Body Mass Index (BMI): a very rough indication

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Body Mass Index (BMI) is the most well-known measurement of the level of fat in your body. It is easy to calculate: just divide your weight by the square of your height. This provides you with a number which indicates whether you are underweight, at a normal weight, overweight or obese.

However, don’t be too quick to draw conclusions about your health based on this. BMI is not very reliable at the individual level. Read on to understand why this is the case and what you can do to get a better understanding of your fat percentage.

Why BMI was developed 

In the 19th century, Western societies were starting to get more prosperous. For the first time, food was plentiful and obesity was on the rise. The Body Mass Index was devised to keep tabs on the increasing levels of obesity in these populations. When used like this, for large groups, it is reasonably accurate.

Originally, BMI was not meant for assessing individuals. However, it is easy to calculate and requires no measurements besides height and weight. Because it is so simple, it has been used a lot to quickly determine whether someone is at a healthy weight. 

Why BMI is inaccurate

For those who are of average height and inactive, BMI offers a reasonable indication. However, people’s body types vary a lot. For many, BMI does not accurately represent their body fat percentage. For example, tall people are often more slender in proportion to their height than shorter people. Therefore, their BMI is higher than their actual body fat percentage would warrant. Based on their BMI, they may be seen as overweight, even though they are not. On the other end of the spectrum, shorter people often have a lower BMI than they should have, based on their body fat percentage.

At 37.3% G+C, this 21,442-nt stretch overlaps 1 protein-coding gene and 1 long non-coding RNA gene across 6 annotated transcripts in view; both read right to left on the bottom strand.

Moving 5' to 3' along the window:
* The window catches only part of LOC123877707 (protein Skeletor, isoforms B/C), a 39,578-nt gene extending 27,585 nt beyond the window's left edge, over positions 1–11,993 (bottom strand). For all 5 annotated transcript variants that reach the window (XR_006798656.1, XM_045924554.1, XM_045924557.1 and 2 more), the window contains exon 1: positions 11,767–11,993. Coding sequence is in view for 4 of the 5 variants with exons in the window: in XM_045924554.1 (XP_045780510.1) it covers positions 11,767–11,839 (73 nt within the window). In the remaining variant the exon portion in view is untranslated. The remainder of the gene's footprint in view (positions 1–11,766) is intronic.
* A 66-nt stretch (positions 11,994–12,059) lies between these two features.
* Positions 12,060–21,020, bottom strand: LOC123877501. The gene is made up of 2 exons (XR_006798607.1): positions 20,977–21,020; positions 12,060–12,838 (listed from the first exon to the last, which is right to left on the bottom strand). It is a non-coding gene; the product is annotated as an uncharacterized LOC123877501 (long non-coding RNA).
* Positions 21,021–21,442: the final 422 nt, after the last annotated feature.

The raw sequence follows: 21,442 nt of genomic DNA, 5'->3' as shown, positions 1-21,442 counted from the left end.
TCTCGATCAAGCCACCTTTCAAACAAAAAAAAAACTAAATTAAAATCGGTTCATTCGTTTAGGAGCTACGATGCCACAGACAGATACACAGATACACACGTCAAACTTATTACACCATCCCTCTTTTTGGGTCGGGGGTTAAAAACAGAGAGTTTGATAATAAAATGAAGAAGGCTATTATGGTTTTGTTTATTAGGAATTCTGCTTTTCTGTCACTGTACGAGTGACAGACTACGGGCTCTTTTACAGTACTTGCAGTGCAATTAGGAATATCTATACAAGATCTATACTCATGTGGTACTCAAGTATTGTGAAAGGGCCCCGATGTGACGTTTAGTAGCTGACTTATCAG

The Body Mass Index also does not take muscle into account. Muscle is heavier than fat. Therefore, a bodybuilder can be classified as obese, even though he has a very low fat percentage. This goes both ways. Someone who is slender and has very little muscle might think, based on BMI, that he is not overweight. However, they can still have an unhealthy amount of body fat.

Imagine you decide to start going to the gym. You might be losing fat, but not see any change to your BMI. What your BMI is not telling you, is that you are gaining muscle at the same time. Getting the impression that you are not improving can be very demotivating.

Finally, BMI does not differentiate between types of body fat. Visceral fat is more of a health issue than the fat under your skin. When assessing your health, it is valuable to be aware what percentage of your fat is visceral.

Measuring accurately

In order to assess whether you are at a healthy weight, you need better measurements. At least you’ll want to know your body fat percentage. It would also be good to know how much of your total body fat consists of visceral fat. To be thorough, your muscle mass is also important to know. And if you really want a complete picture, it would be a good idea to also measure your bone mass and body water levels.

You can measure all of these things at home using a Tanita Body Composition Monitor. It sends a small electrical current through your body (don’t worry, you won’t feel it). This allows it to measure all the things mentioned above. Based on your muscle mass and body fat percentage, it will even provide a physique rating. That will give you a clear understanding of what body type you have, much more accurately than BMI can. This allows you to track your health and see progress when you make positive changes to your lifestyle.

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